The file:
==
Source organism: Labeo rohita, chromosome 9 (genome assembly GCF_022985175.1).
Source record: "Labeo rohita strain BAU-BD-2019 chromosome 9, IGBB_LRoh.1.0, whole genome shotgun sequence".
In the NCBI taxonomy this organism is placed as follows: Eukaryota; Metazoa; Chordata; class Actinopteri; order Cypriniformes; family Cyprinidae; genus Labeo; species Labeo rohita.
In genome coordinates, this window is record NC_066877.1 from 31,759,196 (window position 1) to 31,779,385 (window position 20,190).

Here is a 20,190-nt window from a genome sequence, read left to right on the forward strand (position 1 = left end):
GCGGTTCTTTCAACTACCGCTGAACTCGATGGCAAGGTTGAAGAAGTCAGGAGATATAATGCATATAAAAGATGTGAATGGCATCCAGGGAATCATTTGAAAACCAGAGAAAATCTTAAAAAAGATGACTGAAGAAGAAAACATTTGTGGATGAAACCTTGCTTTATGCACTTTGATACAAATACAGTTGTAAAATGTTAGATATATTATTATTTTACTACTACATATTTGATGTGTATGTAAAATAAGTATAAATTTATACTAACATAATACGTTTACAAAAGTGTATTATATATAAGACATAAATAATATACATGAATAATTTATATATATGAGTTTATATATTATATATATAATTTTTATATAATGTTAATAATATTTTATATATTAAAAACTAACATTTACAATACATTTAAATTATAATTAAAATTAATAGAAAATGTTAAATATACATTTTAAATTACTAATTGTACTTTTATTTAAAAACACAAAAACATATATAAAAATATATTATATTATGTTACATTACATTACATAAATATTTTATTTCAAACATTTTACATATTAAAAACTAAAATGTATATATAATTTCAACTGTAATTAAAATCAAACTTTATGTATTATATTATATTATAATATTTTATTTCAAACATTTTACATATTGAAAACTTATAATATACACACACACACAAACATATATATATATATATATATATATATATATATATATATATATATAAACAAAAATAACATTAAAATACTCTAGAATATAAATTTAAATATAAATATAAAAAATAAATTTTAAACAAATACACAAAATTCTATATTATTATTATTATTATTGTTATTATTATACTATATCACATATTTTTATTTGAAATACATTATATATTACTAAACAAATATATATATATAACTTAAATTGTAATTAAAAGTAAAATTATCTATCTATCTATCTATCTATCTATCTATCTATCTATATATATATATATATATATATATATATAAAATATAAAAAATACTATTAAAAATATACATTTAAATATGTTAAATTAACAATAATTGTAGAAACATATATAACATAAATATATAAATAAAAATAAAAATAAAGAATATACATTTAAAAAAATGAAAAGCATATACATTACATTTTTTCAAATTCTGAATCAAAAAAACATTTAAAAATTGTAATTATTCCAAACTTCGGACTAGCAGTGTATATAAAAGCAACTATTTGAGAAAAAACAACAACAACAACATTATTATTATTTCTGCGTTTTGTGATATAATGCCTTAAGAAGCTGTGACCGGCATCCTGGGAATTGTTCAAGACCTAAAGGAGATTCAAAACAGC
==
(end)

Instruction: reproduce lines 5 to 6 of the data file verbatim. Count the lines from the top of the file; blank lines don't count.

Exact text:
Here is a 20,190-nt window from a genome sequence, read left to right on the forward strand (position 1 = left end):
GCGGTTCTTTCAACTACCGCTGAACTCGATGGCAAGGTTGAAGAAGTCAGGAGATATAATGCATATAAAAGATGTGAATGGCATCCAGGGAATCATTTGAAAACCAGAGAAAATCTTAAAAAAGATGACTGAAGAAGAAAACATTTGTGGATGAAACCTTGCTTTATGCACTTTGATACAAATACAGTTGTAAAATGTTAGATATATTATTATTTTACTACTACATATTTGATGTGTATGTAAAATAAGTATAAATTTATACTAACATAATACGTTTACAAAAGTGTATTATATATAAGACATAAATAATATACATGAATAATTTATATATATGAGTTTATATATTATATATATAATTTTTATATAATGTTAATAATATTTTATATATTAAAAACTAACATTTACAATACATTTAAATTATAATTAAAATTAATAGAAAATGTTAAATATACATTTTAAATTACTAATTGTACTTTTATTTAAAAACACAAAAACATATATAAAAATATATTATATTATGTTACATTACATTACATAAATATTTTATTTCAAACATTTTACATATTAAAAACTAAAATGTATATATAATTTCAACTGTAATTAAAATCAAACTTTATGTATTATATTATATTATAATATTTTATTTCAAACATTTTACATATTGAAAACTTATAATATACACACACACACAAACATATATATATATATATATATATATATATATATATATATATATATAAACAAAAATAACATTAAAATACTCTAGAATATAAATTTAAATATAAATATAAAAAATAAATTTTAAACAAATACACAAAATTCTATATTATTATTATTATTATTGTTATTATTATACTATATCACATATTTTTATTTGAAATACATTATATATTACTAAACAAATATATATATATAACTTAAATTGTAATTAAAAGTAAAATTATCTATCTATCTATCTATCTATCTATCTATCTATCTATATATATATATATATATATATATATATAAAATATAAAAAATACTATTAAAAATATACATTTAAATATGTTAAATTAACAATAATTGTAGAAACATATATAACATAAATATATAAATAAAAATAAAAATAAAGAATATACATTTAAAAAAATGAAAAGCATATACATTACATTTTTTCAAATTCTGAATCAAAAAAACATTTAAAAATTGTAATTATTCCAAACTTCGGACTAGCAGTGTATATAAAAGCAACTATTTGAGAAAAAACAACAACAACAACATTATTATTATTTCTGCGTTTTGTGATATAATGCCTTAAGAAGCTGTGACCGGCATCCTGGGAATTGTTCAAGACCTAAAGGAGATTCAAAACAGC